Angola: 27 Years of Civil War

By: Kunal Dadlani


In the Angolan Civil War, two major parties, the MPLA, and UNITA were engaged in a dangerous conflict. Beginning in 1975, the war finally ended when Jonas Savimbi, the leader of UNITA, was assassinated in February 2002, and with the Luena Memorandum on April 4, 2002 (Meijer and Birmingham 2004, 15). The war can be split into several phases, some of which were more deadly than others, but the total cost of the Angolan conflict is “immeasurable” (Rocha 2009, 16).

This research paper will explain why and how the country devolved in civil war shortly after independence, the responsibility of different actors, before finally concluding about how this conflict affected and continues to affect Angolans socially and politically.

Independence to Civil War

By its modern borders, Angola had been formalized as a Portuguese colony at the Berlin Conference in 1884-85 (Meijer and Birmingham 2004, 11). A military coup in Portugal on April 25, 1974, signalled the end of Portuguese colonial rule in Africa (James 2011, 41). The Alvor Agreement stipulated those elections would be organized before independence around October 31, with independence set for November 11, 1975 (James 2011, 55). The agreement promised a tripartite government between the three fundamental independence movements – the National Liberation Front of Angola (FNLA), the National Union for the Total Independence of Angola (UNITA) and the People’s Movement for the Liberation of Angola (MPLA) (Davidson 1977, 142). Notably, in the ensuing Civil War, the FNLA was not a significant factor.

The Portuguese suspended the Alvor Agreement after the MPLA had driven the FNLA and UNITA out of Luanda in late August. By then, it was clear that the Portuguese would abandon Angola on Independence Day (James 2011, 58). On November 11, the MPLA declared the creation People’s Republic of Angola in the capital city of Luanda, while UNITA & FNLA declared the Democratic People’s Republic of Angola in Huambo (64).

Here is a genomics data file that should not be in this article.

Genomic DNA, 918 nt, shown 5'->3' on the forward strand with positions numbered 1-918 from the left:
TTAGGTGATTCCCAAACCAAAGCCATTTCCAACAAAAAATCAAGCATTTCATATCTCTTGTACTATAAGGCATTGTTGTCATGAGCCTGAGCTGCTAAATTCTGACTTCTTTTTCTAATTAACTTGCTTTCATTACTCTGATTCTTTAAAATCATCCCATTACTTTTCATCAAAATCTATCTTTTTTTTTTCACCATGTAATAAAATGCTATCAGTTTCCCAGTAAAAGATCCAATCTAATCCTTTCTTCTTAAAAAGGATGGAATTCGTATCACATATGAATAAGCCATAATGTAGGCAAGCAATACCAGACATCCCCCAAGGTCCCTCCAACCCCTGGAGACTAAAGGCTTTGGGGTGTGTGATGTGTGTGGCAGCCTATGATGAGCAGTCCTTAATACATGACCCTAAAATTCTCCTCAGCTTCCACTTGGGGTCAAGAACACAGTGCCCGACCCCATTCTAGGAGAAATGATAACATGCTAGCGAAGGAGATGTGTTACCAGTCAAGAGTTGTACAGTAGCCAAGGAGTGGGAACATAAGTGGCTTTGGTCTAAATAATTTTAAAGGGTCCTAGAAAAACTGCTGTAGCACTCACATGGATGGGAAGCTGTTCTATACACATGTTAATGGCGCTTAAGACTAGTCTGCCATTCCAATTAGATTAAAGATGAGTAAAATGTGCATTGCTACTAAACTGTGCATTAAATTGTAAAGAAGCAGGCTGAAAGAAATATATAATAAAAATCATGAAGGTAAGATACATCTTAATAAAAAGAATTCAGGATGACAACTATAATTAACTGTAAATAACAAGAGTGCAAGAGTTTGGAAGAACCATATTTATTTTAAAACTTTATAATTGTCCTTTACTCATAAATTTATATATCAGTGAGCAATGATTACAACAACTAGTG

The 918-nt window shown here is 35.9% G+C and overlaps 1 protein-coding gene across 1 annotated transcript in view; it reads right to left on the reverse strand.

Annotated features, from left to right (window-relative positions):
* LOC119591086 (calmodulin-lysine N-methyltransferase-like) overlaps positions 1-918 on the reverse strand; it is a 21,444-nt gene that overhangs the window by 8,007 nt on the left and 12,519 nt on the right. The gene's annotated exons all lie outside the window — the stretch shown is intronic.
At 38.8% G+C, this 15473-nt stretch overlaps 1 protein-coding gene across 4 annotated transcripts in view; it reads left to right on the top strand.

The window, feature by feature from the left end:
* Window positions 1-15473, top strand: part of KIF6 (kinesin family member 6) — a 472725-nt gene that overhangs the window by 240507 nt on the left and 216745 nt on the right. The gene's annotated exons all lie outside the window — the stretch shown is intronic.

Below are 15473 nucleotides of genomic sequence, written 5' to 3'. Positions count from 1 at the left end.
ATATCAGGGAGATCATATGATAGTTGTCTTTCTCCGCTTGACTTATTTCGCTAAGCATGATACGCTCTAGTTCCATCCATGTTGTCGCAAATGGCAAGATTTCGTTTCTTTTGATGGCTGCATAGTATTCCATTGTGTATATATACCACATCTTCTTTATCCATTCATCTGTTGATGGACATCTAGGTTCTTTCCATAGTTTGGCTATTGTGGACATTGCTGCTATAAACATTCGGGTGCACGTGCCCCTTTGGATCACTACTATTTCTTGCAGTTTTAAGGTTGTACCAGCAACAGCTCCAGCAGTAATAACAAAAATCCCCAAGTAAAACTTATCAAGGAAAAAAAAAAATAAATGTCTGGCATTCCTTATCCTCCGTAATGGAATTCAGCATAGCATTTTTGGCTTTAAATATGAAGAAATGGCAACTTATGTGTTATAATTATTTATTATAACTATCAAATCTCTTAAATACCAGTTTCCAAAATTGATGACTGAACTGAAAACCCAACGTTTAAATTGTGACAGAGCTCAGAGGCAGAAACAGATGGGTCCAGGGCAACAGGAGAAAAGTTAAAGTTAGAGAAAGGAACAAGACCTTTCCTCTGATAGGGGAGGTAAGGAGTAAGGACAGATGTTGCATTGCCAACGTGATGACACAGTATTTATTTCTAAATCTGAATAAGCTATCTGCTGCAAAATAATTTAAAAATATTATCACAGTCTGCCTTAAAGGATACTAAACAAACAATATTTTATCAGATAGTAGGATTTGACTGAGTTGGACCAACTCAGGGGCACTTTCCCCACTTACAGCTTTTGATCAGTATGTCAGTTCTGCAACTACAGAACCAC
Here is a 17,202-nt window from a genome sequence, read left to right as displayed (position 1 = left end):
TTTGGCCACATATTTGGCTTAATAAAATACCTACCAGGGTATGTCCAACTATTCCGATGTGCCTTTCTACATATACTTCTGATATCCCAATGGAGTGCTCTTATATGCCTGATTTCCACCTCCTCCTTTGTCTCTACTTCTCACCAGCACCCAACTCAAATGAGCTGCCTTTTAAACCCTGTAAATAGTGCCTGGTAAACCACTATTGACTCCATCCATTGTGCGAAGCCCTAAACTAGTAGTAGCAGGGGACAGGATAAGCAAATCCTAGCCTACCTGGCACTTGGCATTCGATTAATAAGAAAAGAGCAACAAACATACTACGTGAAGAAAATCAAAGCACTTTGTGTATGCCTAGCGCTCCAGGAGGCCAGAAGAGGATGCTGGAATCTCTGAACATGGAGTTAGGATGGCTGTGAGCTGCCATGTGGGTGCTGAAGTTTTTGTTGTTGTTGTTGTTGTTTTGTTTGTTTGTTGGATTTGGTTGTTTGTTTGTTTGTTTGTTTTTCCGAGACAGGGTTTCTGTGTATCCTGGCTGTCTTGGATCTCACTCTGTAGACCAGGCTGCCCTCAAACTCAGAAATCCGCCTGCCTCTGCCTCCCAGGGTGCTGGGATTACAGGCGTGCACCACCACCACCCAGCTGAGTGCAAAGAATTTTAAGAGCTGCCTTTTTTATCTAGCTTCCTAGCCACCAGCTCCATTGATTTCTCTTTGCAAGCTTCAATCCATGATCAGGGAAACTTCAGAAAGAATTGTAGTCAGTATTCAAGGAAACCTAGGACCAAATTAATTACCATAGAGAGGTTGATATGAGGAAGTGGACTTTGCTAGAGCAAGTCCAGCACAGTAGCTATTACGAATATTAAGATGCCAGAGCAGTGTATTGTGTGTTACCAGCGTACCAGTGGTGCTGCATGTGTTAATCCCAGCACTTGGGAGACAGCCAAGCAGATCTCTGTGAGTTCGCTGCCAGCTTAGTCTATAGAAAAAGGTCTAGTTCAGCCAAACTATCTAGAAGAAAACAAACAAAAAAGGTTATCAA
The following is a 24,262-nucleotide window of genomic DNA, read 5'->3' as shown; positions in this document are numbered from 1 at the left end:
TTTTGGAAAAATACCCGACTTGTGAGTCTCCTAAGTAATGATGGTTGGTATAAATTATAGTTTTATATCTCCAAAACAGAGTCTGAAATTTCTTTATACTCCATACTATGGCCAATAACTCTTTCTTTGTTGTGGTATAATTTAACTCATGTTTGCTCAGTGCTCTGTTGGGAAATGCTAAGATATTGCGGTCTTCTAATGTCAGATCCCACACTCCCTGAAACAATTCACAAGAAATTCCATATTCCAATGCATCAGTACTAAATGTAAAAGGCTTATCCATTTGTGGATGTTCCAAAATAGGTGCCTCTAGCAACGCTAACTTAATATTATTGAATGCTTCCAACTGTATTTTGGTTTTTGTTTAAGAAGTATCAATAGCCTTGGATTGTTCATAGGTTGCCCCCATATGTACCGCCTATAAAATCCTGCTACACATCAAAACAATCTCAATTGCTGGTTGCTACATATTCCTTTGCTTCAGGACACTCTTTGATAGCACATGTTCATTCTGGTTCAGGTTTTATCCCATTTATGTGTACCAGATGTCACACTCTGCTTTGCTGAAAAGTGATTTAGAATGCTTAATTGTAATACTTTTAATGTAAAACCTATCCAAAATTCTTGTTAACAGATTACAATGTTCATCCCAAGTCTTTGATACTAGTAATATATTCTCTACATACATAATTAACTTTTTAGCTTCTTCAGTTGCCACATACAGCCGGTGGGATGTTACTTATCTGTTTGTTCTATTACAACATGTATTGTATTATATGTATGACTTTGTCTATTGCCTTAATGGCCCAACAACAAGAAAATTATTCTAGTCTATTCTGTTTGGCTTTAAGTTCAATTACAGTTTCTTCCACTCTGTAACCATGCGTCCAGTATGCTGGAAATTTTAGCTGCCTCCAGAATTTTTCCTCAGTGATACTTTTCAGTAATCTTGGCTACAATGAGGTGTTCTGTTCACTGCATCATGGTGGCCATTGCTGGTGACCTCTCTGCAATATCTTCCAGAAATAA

Angola and the Cold War

The Cold War had a profound effect on Angola. Both key actors, UNITA and the MPLA, were backed by their global superpower.

W. Martin James III (2011) argues that the Alvor Agreement was purposefully sabotaged by the MPLA, with support from Cuba and the USSR, as they were aware that they would lose any election (253). The MPLA became a Marxist-Leninist party in 1977, so gained the support of the communist world (194). UNITA argued that the MPLA was a new colonial power, as they only had strength because of the USSR and Cuba (James 2011, 103).

Comparatively, Victoria Brittain (1998) argues that UNITA’s popularity was immense because of Jonas Savimbi’s, the leader of UNITA’s, significant anti-communism (10-11). The US, South Africa, and the Democratic People’s Republic of Congo (then known as Zaire) actively supported UNITA as they attempted to take Luanda militarily before the November 11 deadline (2-3). However, Between 1975 and 1983, MPLA was recognized as the legal government of Angola by every powerful nation except the US – UNITA was recognized by none (James 2011, 189).